FOSTER: What Donald Trump was saying there, you know, he didn’t necessarily have as much respect in the United Kingdom as he does from parts of America. But it could be very damaging, because as she goes up to try to convince people that this is a good deal, that there might be not be a U.S. trade deal is something that they understand and worried about.
DOS SANTOS: The world does have respect for the fact that America is the most successful capitalist system. It is the biggest economy in the world and it is home to the most important reserve currency in the world. Remember that the U.K. is not part of the Eurozone so they don’t have to extricate itself. It does have one of the biggest trading blocs. They need to find a way to make up the difference and so that is why obviously Donald Trump’s statement is particular worrying for business leaders. Now Theresa May as you said in your introduction, Max, is on the road selling this dealing, yet again to the British people. She is going to try to sell it to the opposition Party and also to the rebels within her own Party.
It is estimated there are about 90 who already spoke out against her. Even the members of the cabinet still standing on the fence. Her restructure, reshuffled cabinet standing on the fence on these deal. She is going to be as you said before, going to Northern Ireland which is a key place to try to rally support, because she was depending on an organize party that the DUP make up the numbers in the House of Parliament they are hostile to this deal. She’ll be going to places like Wales as well, she is also be going to host receptions of business leaders to trying to get the business community on board.
As I said before, there are members of her cabinet and also briefing her own Party. Her own parties become alienated because she tried to brief the opposition party first, because she needs to make up the numbers. But it doesn’t look like any of the real stake holders are buying this except for the business community Max, because what they want overall is certainty even if it is not perfect.
FOSTER: Nina, thank you very much indeed. Meanwhile, a day on earth and on mars.
(BEGIN VIDEO CLIP)
UNIDENTIFIED FEMALE: Touched down confirmed.
(END VIDEO CLIP)
FOSTER: Went well as you could see. About the daunting task of landing a spacecraft on mars and the knowledge we can expect from it.
FOSTER: After six months of travel and seven minutes of terror, and masters inside spacecraft has landed on Mars. The pro’s mission is to study the red planet’s interior. Michael Holmes, shows us insights incredible journey to get there and what we could expect to learn from it.
UNIDENTIFIED FEMALE: Touchdown confirmed.
(CHEERS) MICHAEL HOLMES, CNN NEWSROOM HOST: A huge cheer and a collective sigh of relief from NASA scientists who for six and half nail biting minutes didn’t know if their mission would end in triumph or failure.
[03:55:07] The robotic lander called insight successfully landed on Mars after battling through the atmosphere at a precise angle of 12 degrees and speeds of nearly 20,000 kilometers an hour. Insights got to work right away once on the ground, beaming back this first image of the view of the planet’s surface.
UNIDENTIFIED MALE: We actually have a little bit of science already thanks to our friends at Marco who sent down this first image. It is nice and dirty. Nice dirty image. So, we see -- we see the surface of Mars.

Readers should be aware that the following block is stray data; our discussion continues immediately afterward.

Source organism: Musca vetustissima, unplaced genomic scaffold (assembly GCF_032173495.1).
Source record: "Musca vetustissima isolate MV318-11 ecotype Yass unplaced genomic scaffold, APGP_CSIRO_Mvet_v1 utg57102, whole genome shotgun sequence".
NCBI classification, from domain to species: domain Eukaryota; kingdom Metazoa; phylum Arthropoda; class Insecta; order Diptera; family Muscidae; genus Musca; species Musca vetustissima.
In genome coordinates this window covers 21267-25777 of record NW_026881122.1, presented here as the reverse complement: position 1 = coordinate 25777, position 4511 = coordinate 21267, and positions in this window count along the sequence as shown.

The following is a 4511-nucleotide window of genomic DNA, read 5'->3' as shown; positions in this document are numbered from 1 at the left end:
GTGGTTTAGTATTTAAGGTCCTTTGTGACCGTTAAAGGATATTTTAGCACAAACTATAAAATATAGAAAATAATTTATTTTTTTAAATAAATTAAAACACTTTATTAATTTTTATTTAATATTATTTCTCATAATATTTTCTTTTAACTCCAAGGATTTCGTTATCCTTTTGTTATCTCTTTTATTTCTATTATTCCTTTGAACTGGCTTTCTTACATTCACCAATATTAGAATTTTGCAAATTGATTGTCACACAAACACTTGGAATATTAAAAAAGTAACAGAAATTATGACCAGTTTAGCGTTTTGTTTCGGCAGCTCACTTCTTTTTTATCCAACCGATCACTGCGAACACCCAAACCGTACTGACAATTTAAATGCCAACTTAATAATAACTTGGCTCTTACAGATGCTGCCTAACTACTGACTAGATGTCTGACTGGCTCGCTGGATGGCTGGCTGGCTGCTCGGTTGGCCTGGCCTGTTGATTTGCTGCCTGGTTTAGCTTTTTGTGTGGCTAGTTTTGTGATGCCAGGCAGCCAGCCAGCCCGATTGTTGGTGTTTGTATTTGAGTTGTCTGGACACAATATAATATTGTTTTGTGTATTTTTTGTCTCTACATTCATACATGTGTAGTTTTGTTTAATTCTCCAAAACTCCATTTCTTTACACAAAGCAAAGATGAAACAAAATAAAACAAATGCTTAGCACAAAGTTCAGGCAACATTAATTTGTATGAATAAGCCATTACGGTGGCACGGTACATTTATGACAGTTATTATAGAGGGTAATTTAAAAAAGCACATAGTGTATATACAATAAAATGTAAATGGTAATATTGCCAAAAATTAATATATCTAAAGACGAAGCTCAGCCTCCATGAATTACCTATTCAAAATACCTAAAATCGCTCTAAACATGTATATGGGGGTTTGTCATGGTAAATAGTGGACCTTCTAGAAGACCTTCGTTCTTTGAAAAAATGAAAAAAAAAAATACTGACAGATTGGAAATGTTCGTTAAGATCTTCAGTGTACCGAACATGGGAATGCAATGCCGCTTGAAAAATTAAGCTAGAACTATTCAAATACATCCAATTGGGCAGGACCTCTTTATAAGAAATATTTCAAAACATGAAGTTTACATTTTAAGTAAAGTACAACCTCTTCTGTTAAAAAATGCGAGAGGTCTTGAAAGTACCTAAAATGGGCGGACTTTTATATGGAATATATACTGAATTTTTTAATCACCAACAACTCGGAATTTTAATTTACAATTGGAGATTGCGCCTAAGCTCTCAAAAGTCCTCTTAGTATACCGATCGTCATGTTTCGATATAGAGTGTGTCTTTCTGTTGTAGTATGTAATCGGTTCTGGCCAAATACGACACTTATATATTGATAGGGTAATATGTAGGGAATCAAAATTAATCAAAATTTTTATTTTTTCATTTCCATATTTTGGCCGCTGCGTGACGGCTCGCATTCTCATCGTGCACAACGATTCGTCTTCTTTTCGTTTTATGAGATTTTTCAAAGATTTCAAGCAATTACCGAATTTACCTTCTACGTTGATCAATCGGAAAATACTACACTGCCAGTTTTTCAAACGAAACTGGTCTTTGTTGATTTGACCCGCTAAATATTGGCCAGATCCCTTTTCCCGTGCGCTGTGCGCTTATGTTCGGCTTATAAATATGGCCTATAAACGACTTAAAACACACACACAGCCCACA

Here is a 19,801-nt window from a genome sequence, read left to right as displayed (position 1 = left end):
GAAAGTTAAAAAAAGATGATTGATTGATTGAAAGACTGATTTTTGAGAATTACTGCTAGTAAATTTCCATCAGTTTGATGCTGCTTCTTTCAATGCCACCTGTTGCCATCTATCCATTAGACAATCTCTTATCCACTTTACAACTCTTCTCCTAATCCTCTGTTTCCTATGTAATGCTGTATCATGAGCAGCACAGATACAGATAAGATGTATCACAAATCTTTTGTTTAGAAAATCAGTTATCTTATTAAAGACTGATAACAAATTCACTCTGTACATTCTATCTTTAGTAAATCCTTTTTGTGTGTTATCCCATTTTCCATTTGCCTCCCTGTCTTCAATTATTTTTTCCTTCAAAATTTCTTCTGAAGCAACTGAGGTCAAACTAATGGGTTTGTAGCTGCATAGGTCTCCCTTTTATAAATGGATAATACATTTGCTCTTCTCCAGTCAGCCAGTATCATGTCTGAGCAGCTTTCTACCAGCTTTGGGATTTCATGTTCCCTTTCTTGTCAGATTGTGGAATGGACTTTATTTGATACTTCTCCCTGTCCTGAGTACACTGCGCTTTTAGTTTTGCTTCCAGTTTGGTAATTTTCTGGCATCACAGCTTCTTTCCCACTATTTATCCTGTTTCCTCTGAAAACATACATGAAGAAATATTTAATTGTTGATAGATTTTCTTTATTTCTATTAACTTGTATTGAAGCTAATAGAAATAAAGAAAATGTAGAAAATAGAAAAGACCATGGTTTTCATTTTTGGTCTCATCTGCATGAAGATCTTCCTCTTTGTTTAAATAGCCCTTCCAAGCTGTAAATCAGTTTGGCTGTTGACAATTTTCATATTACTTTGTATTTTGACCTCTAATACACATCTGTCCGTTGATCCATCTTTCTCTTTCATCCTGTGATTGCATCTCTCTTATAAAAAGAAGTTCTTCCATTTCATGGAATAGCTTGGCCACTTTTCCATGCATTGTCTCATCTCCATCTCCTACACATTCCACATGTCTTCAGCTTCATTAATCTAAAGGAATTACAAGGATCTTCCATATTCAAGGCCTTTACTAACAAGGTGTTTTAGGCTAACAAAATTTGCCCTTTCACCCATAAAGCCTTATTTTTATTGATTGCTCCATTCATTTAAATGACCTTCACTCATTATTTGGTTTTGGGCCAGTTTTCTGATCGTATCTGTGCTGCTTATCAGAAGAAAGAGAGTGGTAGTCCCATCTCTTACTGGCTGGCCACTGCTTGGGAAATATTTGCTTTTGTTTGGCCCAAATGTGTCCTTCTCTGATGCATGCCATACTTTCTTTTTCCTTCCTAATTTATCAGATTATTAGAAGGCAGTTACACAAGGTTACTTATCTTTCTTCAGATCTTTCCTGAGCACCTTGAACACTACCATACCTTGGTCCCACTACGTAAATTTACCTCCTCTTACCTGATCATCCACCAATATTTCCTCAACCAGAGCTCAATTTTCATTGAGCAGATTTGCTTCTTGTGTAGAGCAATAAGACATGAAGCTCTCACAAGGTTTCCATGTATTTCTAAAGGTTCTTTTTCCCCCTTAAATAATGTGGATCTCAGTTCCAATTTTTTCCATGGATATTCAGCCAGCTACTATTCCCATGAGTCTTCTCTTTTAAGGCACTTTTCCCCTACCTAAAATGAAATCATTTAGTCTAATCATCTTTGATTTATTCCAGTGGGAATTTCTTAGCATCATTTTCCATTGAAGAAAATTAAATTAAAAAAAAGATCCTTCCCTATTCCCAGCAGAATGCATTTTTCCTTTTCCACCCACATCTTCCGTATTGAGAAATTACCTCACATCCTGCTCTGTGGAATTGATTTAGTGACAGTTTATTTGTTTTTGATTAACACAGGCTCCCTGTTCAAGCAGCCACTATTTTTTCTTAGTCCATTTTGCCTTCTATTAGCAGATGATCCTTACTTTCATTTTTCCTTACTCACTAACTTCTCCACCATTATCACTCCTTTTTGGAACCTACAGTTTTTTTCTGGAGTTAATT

HOLMES: The moment was six months in the making. The time it took for the spacecraft to journey through space to Mars. Now with the drama passed the mission of Mars begins to uncover the secrets of the red planet that may be held beneath its surface.
UNIDENTIFIED MALE: We look at the crust of mars and that is a snapshot into the past of what the crust of the earth may have looked like four and half billion years ago before it got all busy.
HOLMES: Insight will attempt to find out how Mars evolved by monitoring seismic activity, including so called Mars quakes and meteor strikes as well. And it will also drill underground to glean more information about the origins of the planet’s rocky surface. Unlike its predecessor, the Curiosity Probe that landed in 2012, Insight won’t rove around the planet, but will stay put through to its name, looking downward and digging deep for answers about Mars. Michael Holmes, CNN.
FOSTER: Thanks for joining us. I’m Max Foster. The news continues with Kristi Lu Stout in Hong Kong, up next after this break. You’re watching CNN.
(Byline: Max Foster, Matthew Chance, Bianca Nobilo, Leyla Santiago, Julian Reichelt, Clarissa Ward, Nina Dos Santos, Michael Holmes)
(High: Freed Briton Calls His Released, Surreal; CNN Investigation reveals Startling Rise In Anti-Semitism; Anti-Semitic Hate Crimes Surge In United States; U.K.’s Messy Divorce; Marching To Mars; Tensions between Russia and Ukraine over the waters in Kerch Strait has now escalated with Ukraine declaring a martial law to areas bordering Russia and possibly adding more sanctions; a rising anti- Semitism in Europe shows going up in the latest CNN survey, while a growing number of new generation doesn’t have an idea or knew only a little about Holocaust; Prime Minister Theresa May begins her travel to Northern Ireland and Wales to gather support for her Brexit plan; people in the French capital are angry about the increasing fuel prices which was imposed by President Emmanuel Macron’s government; British student Matthew Hedges who was recently pardoned by UAE for espionage is now back in London with his family; some migrants who were trying to cross the U.S.-Mexico border inhaled tear gas from border patrol agents and women and children were among those who inhaled it, but President Trump denies it despite video that proves it did occur; special counsel Robert Mueller’s team has said that President Trump’s former campaign chairman Paul Manafort has breached his plea agreement by lying to the FBI and to the counsel’s office)
(Spec: Government; Violence; Race; Holocaust; Commodities; Energy; Immigration; Protests; Trials; Politics; CNN Polls; Anti-Semitism; Anti-Semitic; Hate Crimes; U.K.’s Messy Divorce; Brexit; Insight; Mars; Holocaust; Jews; Parliament)